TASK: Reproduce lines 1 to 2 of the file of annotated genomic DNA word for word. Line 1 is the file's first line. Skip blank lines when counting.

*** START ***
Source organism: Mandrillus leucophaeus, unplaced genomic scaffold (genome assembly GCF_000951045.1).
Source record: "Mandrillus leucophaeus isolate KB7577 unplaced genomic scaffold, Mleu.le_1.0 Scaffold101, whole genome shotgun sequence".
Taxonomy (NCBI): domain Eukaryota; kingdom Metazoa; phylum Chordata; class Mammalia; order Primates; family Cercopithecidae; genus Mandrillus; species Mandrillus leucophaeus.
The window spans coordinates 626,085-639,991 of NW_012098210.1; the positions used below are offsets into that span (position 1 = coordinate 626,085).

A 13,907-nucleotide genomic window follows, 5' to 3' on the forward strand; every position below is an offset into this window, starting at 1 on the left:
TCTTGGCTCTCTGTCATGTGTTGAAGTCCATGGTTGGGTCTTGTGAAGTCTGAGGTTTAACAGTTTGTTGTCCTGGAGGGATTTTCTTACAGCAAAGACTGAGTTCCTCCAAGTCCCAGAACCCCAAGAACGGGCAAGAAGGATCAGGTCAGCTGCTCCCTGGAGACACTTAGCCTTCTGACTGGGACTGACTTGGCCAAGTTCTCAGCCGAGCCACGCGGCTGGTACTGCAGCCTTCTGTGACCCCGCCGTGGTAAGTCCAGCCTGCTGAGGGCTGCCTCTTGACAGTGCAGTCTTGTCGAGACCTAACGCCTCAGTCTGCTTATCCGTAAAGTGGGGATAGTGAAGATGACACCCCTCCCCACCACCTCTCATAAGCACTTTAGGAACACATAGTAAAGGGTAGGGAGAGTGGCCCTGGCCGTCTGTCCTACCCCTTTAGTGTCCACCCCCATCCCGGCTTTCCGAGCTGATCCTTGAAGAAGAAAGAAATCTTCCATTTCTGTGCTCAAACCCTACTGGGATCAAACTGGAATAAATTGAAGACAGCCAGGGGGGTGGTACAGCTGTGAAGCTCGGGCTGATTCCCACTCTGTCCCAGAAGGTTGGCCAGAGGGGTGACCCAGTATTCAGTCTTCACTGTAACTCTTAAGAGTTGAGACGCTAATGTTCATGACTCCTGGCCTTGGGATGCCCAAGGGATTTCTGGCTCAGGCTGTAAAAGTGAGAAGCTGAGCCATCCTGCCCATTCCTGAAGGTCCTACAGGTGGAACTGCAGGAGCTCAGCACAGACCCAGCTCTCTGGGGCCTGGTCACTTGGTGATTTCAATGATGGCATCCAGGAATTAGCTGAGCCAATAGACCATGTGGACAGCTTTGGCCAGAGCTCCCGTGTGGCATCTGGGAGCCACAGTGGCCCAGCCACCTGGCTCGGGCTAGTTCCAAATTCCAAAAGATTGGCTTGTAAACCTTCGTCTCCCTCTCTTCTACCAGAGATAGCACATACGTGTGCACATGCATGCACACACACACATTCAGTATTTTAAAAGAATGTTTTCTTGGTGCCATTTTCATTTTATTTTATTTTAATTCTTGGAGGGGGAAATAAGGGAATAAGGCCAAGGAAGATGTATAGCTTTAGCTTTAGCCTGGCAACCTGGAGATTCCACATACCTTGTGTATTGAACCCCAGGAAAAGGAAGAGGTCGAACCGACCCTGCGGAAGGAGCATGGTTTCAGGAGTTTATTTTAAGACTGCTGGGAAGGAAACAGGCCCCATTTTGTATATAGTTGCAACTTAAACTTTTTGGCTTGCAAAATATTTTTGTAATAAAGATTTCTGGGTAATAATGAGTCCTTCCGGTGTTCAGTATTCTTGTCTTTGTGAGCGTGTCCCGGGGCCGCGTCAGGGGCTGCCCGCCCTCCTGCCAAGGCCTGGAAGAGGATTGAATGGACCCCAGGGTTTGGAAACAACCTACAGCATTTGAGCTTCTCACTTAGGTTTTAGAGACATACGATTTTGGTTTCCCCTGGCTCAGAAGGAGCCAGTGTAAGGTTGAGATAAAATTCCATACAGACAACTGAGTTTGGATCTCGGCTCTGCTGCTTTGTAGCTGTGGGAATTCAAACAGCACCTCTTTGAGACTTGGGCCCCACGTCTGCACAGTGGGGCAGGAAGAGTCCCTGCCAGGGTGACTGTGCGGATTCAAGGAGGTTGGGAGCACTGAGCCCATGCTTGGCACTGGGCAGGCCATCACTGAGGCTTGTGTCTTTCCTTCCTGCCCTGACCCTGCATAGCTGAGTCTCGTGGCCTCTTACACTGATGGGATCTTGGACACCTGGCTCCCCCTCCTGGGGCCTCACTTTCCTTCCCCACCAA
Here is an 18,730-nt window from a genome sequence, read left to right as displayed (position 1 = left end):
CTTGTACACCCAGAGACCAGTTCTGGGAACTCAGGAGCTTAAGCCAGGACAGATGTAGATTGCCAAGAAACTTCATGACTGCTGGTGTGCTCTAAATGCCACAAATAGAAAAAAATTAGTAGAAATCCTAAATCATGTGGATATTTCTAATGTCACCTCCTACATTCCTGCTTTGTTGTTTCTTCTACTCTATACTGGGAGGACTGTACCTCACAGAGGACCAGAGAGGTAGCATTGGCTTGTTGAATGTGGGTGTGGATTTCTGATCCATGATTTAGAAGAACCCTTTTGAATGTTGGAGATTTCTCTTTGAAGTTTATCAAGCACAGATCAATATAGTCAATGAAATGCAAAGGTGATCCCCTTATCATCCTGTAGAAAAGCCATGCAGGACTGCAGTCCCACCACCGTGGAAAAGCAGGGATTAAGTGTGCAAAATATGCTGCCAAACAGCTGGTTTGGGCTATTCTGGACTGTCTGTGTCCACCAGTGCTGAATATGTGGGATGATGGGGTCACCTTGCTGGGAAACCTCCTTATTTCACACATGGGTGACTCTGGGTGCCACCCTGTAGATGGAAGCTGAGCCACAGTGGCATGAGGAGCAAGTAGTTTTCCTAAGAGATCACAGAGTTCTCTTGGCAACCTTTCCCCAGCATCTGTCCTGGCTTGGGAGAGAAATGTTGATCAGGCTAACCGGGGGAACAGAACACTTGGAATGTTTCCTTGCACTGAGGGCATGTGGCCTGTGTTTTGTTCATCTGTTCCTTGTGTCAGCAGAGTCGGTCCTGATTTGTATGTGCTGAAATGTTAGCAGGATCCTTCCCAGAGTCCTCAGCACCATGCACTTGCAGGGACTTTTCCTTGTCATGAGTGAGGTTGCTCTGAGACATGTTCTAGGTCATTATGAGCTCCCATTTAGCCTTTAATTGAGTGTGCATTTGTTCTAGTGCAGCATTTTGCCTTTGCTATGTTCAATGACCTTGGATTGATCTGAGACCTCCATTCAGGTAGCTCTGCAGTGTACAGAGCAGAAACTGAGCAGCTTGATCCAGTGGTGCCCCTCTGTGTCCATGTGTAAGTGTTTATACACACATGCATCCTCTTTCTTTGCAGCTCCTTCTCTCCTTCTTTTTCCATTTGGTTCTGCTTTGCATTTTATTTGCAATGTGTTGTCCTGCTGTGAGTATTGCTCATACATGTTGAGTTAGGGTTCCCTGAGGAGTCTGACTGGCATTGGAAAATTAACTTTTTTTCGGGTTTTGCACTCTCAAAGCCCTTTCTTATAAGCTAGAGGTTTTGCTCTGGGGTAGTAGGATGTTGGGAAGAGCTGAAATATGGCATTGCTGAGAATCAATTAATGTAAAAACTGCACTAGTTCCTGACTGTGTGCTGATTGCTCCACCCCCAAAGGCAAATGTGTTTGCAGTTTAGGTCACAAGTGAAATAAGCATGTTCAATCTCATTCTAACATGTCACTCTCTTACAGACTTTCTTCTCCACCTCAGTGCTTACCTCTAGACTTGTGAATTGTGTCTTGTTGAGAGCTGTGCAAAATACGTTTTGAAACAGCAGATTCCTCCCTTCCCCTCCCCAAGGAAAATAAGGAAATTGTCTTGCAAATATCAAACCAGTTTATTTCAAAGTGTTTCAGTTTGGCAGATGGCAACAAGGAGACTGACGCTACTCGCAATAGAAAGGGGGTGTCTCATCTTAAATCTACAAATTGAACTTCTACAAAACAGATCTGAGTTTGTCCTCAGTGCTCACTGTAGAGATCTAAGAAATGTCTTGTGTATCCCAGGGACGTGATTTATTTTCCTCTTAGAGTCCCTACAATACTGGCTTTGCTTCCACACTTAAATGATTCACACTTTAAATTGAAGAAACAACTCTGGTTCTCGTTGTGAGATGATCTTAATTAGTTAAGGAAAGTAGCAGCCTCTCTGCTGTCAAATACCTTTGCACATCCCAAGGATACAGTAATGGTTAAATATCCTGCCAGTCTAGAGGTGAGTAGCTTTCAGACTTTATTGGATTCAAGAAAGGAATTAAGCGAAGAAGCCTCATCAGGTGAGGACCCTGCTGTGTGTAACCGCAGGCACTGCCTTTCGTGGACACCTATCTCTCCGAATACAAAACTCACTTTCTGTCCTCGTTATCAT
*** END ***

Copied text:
Source organism: Mandrillus leucophaeus, unplaced genomic scaffold (genome assembly GCF_000951045.1).
Source record: "Mandrillus leucophaeus isolate KB7577 unplaced genomic scaffold, Mleu.le_1.0 Scaffold101, whole genome shotgun sequence".